the deal is

Okay, I’ll listen,

but what goes through finally to the foreign management

is what I think might be okay to go through.

So the people down here are safe.

They can say whatever they want.

They don’t have to worry.

If they don’t want it to reach the ear of the foreign management

or their boss,

then, they don’t need to worry.

So growing up, how did you learn so many languages?

Is it just something within your DNA?

Are you born with this skill?

I think your grandfather was a big inspiration to you wasn’t he?

Yes.

My grandfather was amazing.

So, that’s on the ‘white’ side of my family.

He spoke 13 languages.

Well, 11 or 13 languages.

So it is in the DNA?

I told you.

Well he says it’s not.

He says it’s not just talent.

Well this is it.

If you’re a sportsman.

If you’re somebody who plays sport really well,

of course you will like it.

My grandfather showed me

1. How the mouth works,

and how your body produces language.

2. And then showed me how to look at meanings.

And so for an example…

I can give you an example.

If in Thai.

When I teach Thai, you’ve got this word ขึ้น kheun

and ลง long.

Ok, so I call them ‘Black Words’ and ‘White Words’.

Kheun is a ‘white word’.

Long is a ‘black word’.

I’ll give you an example.

If we say ‘beautiful’.

I couldn’t say to you -

You are  สวยลง ‘suay long’

I would have to say  สวยชึ้น ‘suay kheun’ (more beautiful)

‘More beautiful’ right?

Because  สวยลง  ’suay long’ doesn’t make sense.

Because ‘suay’ (Beautiful) is something that is ‘white’.

So ขึ้น ‘kheun’ added to it means it’s getting ‘whiter and whiter’.

You can สวยน้อยลง ‘suay noi long’ – Less beautiful (than before)

But ‘noi’ น้อย is ‘black’.

That’s right.

But this is a totally different concept than what we have in English.

You just say -

Pretty, Prettier, Prettiest.

Big, Bigger, Biggest.

And so when a foreigner comes in and they try to apply these principles from their mother tongue,

And when it doesn’t work, they say -

‘Oh that’s too hard’.

So you have to know all the little intricacies of each of these languages to use them right.

I don’t know if it’s just about knowing intricacies.

It’s putting another operating system down.

Ok, so this operating system -

you have multi-operating systems in yourself.

Do you believe that normal people can learn to adapt languages like this?

Totally.

I think you’re talking about losing pre-conceptions of your own language.

Well it’s starting to think ‘out of language’.

From now on, instead of thinking

“I need to add -er to make ‘prettier’”,

สวย ‘suay’ (beautiful) –  สวยขึ้น ‘suay kheun’ – (more beautiful – than before).

You don’t have to think in English anymore.

You just think ‘Suay Kheun’  สวยขึ้น

That’s ขึ้น kheun

When you understand the operating system,

you can think in that operating system.

You can ‘feel’ in that system.

Okay.

But you must forget your own language or you’ll ….

You’re just not conscious of it as you’re speaking.

So if I’m speaking Thai,

“If I speak Thai, then everything inside of me becomes ‘Thai’”.

In that case, can we try …

Wow – it goes as far as that?

You totally change systems.

There’s a Thai system and a Chinese system.

If you’re speaking in Indonesian.

All of my experiences,

everything I have ever been speaking in Indonesian …

[Indonesian] So if I speak in Indonesian, I’ll be speaking like this.

[Indonesian] So everything inside of me becomes that which I have been while having spoken Indonesian.

What is that?

That’s Indonesian.

Yes.

If I speak in Indonesian,

every experience that I have ever been with in Indonesia,

with my Indonesian family,

or growing up,

or working,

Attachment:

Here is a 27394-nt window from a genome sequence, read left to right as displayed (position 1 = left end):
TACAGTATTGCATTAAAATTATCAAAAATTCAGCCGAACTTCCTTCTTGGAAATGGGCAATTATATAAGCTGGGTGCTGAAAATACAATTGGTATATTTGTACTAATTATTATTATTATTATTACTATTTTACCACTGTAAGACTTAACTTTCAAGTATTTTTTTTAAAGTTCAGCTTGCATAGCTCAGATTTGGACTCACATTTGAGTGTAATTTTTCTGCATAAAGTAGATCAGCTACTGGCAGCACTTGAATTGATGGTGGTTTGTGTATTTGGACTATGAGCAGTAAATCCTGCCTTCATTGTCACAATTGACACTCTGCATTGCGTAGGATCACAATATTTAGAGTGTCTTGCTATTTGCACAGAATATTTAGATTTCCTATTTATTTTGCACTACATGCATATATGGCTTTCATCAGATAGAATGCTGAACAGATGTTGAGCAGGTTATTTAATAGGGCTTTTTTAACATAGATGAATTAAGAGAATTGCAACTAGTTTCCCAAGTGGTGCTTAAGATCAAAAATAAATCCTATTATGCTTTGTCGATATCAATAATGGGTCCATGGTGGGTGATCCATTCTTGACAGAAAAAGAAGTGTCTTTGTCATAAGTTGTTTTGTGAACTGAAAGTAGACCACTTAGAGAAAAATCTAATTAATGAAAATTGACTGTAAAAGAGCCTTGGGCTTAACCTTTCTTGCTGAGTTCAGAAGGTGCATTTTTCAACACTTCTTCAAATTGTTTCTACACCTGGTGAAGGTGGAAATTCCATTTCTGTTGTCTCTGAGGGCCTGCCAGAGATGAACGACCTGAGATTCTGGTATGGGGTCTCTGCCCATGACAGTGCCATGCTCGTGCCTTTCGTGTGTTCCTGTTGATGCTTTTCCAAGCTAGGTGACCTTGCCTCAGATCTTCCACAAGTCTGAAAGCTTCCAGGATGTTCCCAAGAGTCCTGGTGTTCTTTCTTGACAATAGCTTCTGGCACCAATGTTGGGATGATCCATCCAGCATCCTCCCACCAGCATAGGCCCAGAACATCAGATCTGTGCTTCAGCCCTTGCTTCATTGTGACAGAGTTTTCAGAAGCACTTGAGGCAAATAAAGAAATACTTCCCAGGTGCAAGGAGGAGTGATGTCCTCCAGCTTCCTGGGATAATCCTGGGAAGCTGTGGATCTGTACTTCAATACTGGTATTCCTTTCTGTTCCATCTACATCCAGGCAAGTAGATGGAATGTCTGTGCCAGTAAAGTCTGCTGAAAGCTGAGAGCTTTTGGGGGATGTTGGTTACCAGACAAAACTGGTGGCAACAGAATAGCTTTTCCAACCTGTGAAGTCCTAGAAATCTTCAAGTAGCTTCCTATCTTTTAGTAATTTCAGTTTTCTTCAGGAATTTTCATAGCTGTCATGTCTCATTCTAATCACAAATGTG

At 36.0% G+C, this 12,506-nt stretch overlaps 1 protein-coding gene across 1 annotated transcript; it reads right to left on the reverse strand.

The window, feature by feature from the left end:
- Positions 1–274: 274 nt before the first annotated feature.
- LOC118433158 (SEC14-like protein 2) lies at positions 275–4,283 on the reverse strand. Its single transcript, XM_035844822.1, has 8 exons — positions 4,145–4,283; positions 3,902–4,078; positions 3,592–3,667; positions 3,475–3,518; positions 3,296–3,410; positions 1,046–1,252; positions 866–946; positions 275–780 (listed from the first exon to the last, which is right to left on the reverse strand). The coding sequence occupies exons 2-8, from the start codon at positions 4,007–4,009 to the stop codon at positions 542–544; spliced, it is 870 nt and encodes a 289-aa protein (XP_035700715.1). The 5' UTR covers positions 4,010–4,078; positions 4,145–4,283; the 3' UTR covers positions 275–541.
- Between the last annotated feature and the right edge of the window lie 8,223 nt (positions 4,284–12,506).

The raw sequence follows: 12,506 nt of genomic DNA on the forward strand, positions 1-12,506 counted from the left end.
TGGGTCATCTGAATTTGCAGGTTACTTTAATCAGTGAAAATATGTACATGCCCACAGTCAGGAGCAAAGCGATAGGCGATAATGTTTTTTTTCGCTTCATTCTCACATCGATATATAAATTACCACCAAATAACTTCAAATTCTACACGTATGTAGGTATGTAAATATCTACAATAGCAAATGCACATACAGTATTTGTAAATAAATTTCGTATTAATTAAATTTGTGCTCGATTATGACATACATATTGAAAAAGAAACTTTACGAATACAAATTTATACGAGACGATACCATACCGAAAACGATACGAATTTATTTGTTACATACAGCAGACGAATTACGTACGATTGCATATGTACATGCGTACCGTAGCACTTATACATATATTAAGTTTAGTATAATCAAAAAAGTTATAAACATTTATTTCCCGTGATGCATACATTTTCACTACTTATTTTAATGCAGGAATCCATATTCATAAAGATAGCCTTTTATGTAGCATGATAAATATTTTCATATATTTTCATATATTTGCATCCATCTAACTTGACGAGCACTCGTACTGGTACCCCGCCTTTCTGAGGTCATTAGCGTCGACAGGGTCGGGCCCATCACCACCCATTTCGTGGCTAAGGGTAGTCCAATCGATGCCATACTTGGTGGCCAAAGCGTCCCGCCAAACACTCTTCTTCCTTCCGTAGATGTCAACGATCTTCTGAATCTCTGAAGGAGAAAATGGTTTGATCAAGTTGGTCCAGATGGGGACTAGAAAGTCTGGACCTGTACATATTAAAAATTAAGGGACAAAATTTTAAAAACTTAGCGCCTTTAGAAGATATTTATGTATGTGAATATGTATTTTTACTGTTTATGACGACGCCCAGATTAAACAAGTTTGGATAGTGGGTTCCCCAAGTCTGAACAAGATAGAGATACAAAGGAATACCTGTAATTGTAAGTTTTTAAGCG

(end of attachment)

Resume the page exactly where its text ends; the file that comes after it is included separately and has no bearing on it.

that’s who I become when I speak.

In Chinese it’s the same.

Let’s give him one sentence that he can just change into five different languages.

What’s a good sentence?

Maybe we could just speak?

In that case, could I ask for a little more Indonesian?

How would you say เมืองไทยน่าอยู่ ‘Thailand is a really livable place’ (Thailand’s a great place to live).

[Indonesian] It’s great living in Thailand.

How about Chinese?

[Mandarin] It’s so great living in Thailand.

What? You speak Chinese?

And you can speak Danish as well?

[Danish] Yes, I speak Danish.

Alright. This is not bad.

So you speak Mandarin and Cantonese?

[Cantonese] Yes, I speak Cantonese.

Yes.

And Sign Language?

Yes, that’s Signed English.

There’s all different types of Sign Language.

With the Chinese, my grandfather spoke Mandarin.

So I spoke more Mandarin.

Then with my Indonesian surrogate family,

they spoke Mandarin.

Then later on I came and learnt many different dialects,

like Cantonese and different ‘fang yan’

Or dialects in China.

But you have Mandarin and you have other dialects that you can also speak?

Cantonese -

Now the beautiful thing about China is that if you go and you look at

the Old Chinese 上古漢語and Middle Chinese 中古漢語,

In Old Chinese, you can trace the same system that we have here in Thai.

If you go to Xishuang Banna (Yunan Province)

and all these -

I have actually got lists out on the internet there,

hundreds of words that have the same roots.

So the tones -

everything that we have in Thai,

it’s the same ‘system’.

Let’s ask this question.

For our foreign viewers out there,

What’s one of the biggest obstacles for a foreigner learning Thai?

Obviously it depends on what their native tongue is.

But let’s just say that their native tongue is English.

Okay.

So if you’re a foreigner learning Thai,

the first thing is that you’re thinking in English.

And so as soon as I say -

or you hear somebody say ฝรั่ง (Caucasian Foreigner)

They might write down

F-A-R-A-N-G

And that’s fine if they’ve just heard somebody say

‘Farang’

But then look at this.

I speak Australian English and you speak American.

So I say ‘Can’t’ [kha:nt] and you say [khaent]

I say ‘Farang’ and you say ‘Faraeng’

And so when the guy goes home and he reads F-A-R-A-N-G,

If he’s coming from (USA), he’ll say ‘oh, FARAENG’.

So one of the main things is separating yourself from your mother tongue’s sound system

and getting straight into the sound system and having it

live in your body.

Or like you inherit a differnet soul.

Yeah.

It’s almost like being ‘possessed’.

When Grace speaks Thai,

she has this ‘Thainess’.

Like – placed on her.

It’s almost like …

She’s a Thai lady.

Okay, so what’s happening with you now?

You’re living here,

you’re doing work here.

You’re enjoying life as a multi-lingual person.

Yeah.  I live that.

We’ve just actually launched …

and will be launching the new version of it …

it’s an online learning academy.

We can talk about that.

It’s going to be everybody,

so hopefully you and anybody else who loves language